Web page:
Too tired to shed her clothes stained with blood, Nightingale retreated to her tent. Her eyes closed as soon as she leaned against her hard bedroll, but sleep hid from her. The faces of those who had died flickered in her eyes. War was pointless she wanted to scream through raw lips.
"Nightingale?" Pili, one of the apprentice doctors, asked tentatively. When she stirred, he continued, I know you search for news of your brother --"
"He's dead." The apprentices were too tentative. They thought her healing was magic. She grimaced, but let it fall away and tried to smile to ease the lines around her eyes.
"Yes, but when I brought water through the camps, one of the soldiers knew you. Your fame gives them hope."
A sadness burned in her throat. They didn't need hope. They didn't need her. They needed to stop the war. "You wouldn't wake me because one of them knew me. We've earned our fame by saving lives.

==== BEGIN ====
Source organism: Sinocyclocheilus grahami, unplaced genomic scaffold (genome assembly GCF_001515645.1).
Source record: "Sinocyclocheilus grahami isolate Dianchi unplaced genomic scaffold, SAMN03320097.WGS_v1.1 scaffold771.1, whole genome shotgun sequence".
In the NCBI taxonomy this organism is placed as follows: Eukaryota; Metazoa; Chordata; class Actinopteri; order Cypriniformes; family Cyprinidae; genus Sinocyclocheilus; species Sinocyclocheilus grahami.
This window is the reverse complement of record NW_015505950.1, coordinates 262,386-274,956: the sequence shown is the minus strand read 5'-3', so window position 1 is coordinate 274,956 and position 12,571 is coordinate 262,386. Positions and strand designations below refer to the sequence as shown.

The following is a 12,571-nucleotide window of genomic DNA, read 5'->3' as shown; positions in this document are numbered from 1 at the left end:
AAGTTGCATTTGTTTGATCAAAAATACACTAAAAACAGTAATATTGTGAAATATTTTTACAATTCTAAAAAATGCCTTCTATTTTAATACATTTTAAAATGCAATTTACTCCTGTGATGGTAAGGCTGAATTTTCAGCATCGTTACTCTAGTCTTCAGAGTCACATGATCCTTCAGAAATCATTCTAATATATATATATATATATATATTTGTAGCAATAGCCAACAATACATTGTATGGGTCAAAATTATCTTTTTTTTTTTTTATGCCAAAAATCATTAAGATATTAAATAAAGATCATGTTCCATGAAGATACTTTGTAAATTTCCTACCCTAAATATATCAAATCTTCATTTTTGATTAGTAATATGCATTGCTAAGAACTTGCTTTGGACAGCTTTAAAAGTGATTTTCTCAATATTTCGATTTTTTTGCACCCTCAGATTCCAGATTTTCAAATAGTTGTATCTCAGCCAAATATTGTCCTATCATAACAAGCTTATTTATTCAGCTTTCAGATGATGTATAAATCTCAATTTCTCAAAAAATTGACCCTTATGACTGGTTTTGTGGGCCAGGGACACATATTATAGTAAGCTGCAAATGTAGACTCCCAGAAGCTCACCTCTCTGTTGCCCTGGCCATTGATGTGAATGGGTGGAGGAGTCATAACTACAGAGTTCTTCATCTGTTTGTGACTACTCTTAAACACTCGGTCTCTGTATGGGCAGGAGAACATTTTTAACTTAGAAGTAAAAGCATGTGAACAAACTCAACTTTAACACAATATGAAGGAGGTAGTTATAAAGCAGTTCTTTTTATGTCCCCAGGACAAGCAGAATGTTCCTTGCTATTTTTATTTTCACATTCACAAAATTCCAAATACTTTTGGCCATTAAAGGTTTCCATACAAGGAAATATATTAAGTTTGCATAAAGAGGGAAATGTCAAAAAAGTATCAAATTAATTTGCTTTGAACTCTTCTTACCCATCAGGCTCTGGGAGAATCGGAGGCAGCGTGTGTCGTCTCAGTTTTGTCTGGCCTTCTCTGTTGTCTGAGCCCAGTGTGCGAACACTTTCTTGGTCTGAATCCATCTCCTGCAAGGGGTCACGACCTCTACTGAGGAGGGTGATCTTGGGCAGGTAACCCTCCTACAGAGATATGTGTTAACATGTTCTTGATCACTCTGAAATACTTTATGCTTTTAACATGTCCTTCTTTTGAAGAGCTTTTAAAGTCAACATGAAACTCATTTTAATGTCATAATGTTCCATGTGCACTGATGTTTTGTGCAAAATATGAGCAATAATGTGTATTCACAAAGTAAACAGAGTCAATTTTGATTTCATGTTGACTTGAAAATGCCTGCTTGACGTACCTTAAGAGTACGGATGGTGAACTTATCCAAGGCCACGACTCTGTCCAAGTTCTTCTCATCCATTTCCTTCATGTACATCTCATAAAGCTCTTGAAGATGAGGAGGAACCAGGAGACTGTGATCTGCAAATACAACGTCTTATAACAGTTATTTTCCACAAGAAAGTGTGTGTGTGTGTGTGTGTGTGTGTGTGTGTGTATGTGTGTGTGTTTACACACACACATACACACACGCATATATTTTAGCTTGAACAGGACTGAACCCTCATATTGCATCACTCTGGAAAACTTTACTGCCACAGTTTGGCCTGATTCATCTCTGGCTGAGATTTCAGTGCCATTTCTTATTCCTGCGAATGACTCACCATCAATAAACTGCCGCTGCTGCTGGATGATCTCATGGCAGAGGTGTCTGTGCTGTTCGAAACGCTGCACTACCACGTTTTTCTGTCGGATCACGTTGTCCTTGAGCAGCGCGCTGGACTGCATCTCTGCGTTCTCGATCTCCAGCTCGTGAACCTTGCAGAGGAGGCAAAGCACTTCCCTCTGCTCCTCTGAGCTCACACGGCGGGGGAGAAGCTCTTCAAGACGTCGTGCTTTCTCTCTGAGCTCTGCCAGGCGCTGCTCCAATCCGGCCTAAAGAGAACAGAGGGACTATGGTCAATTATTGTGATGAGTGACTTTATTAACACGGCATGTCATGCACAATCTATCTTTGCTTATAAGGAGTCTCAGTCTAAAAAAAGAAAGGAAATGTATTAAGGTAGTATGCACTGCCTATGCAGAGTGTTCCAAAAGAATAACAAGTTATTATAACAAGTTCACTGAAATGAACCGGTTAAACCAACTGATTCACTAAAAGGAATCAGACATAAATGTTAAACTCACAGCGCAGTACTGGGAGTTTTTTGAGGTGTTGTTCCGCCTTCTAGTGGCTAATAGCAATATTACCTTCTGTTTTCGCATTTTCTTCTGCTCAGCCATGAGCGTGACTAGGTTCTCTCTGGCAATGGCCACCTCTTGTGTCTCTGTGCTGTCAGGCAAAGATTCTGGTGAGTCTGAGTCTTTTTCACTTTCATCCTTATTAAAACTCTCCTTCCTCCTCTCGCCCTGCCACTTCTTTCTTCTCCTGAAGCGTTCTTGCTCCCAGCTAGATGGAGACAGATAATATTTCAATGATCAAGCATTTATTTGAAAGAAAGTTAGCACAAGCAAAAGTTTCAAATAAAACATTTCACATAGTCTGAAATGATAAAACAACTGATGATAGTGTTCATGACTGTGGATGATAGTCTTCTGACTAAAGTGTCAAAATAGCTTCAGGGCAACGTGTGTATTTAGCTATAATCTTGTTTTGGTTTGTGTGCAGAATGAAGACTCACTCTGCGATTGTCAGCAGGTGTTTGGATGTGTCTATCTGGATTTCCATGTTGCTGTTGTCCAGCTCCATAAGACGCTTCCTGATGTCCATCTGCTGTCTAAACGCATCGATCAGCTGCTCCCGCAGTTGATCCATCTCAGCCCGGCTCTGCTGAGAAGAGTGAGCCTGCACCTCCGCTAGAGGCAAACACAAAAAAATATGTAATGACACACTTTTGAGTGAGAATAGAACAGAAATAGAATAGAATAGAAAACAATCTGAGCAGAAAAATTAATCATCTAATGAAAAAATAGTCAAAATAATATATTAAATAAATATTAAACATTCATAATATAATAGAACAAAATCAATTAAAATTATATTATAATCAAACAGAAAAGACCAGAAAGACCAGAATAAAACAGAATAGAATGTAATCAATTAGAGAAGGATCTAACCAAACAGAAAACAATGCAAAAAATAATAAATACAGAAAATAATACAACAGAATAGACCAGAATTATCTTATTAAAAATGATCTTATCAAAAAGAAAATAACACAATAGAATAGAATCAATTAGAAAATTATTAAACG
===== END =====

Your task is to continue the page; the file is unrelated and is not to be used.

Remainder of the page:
"He... he..." Pili dropped to his knees. His face was chunky like rich loam. "He fought at your brother's side."
Nightingale raised her hand to place it on Pili's collarbone, which scratched with dried sweat. "Where is he?"
"Gone, but with his last words he asked me to give you this." Pili handed her a sheet of papyrus with the corners folded and brittle.
A half-page of writing in her brother's cramped style. Addressed to her. She held her breath as she skimmed. It couldn't be her brother's writing. The writing ended in mid-sentence. She dropped the paper.
"What is it?"
"Nothing," said Nightingale, pressing her hand against Pili to keep him from rising as she fled the tent. She climbed a ridge where the moon shone with black rents where streams etched scars into the earth. Pili's footsteps had followed hers, but he abandoned the chase.
The letters couldn't be true. They'd had enough money when father died. No! Her brother couldn't have come south to fight wars -- create wars -- for profit. Nightingale gulped a breath of cold air. She sang one of her people's funeral dirges. The mournful notes pealed into the canyons leaving her empty.